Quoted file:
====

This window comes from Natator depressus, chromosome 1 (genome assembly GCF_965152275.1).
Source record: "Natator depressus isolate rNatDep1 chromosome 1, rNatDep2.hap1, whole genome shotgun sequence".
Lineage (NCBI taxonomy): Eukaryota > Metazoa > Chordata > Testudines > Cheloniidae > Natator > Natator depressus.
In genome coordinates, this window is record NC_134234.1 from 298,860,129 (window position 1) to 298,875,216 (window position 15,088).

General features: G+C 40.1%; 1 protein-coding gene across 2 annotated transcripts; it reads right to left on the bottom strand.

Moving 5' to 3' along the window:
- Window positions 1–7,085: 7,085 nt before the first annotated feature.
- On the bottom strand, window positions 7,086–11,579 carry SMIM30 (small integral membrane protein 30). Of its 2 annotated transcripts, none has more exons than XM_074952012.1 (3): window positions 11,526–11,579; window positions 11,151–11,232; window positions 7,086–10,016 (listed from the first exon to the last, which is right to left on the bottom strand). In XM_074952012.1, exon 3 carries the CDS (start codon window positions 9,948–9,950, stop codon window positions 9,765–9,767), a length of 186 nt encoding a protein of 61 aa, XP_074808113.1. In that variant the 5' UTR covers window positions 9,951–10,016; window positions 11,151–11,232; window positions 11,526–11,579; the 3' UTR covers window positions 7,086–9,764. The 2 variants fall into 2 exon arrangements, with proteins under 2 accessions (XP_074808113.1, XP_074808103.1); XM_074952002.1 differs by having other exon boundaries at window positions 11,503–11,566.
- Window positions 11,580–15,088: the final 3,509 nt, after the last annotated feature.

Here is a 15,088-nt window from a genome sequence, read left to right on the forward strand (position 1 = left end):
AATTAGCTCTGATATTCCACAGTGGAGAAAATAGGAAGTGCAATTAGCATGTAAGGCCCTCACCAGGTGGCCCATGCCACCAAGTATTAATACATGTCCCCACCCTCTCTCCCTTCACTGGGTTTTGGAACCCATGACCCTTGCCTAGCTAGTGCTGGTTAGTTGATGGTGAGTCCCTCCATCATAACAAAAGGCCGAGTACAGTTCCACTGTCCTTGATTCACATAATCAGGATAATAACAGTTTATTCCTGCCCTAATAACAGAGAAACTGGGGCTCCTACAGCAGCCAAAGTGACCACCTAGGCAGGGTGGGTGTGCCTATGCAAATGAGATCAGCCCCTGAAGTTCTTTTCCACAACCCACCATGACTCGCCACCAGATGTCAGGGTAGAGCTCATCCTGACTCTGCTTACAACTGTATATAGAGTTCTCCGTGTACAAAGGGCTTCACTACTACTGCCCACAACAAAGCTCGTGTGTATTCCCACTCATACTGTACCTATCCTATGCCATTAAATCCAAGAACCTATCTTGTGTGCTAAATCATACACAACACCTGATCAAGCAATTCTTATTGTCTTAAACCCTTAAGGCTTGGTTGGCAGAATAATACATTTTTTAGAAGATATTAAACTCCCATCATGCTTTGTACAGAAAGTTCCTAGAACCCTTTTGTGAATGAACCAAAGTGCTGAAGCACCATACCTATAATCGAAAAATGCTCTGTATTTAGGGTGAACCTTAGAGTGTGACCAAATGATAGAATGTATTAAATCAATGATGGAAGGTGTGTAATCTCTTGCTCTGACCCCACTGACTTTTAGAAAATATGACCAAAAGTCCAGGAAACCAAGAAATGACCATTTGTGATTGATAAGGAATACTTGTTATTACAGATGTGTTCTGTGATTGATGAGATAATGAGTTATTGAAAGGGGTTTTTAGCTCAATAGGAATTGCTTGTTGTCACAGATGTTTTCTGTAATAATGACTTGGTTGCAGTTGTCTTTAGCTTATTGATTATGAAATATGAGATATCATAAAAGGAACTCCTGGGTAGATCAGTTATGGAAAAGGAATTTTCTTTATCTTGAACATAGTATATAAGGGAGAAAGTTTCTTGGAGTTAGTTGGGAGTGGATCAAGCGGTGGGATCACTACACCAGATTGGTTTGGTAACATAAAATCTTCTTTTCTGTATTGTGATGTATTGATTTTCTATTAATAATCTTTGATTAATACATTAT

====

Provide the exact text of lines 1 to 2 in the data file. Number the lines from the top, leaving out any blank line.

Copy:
This window comes from Natator depressus, chromosome 1 (genome assembly GCF_965152275.1).
Source record: "Natator depressus isolate rNatDep1 chromosome 1, rNatDep2.hap1, whole genome shotgun sequence".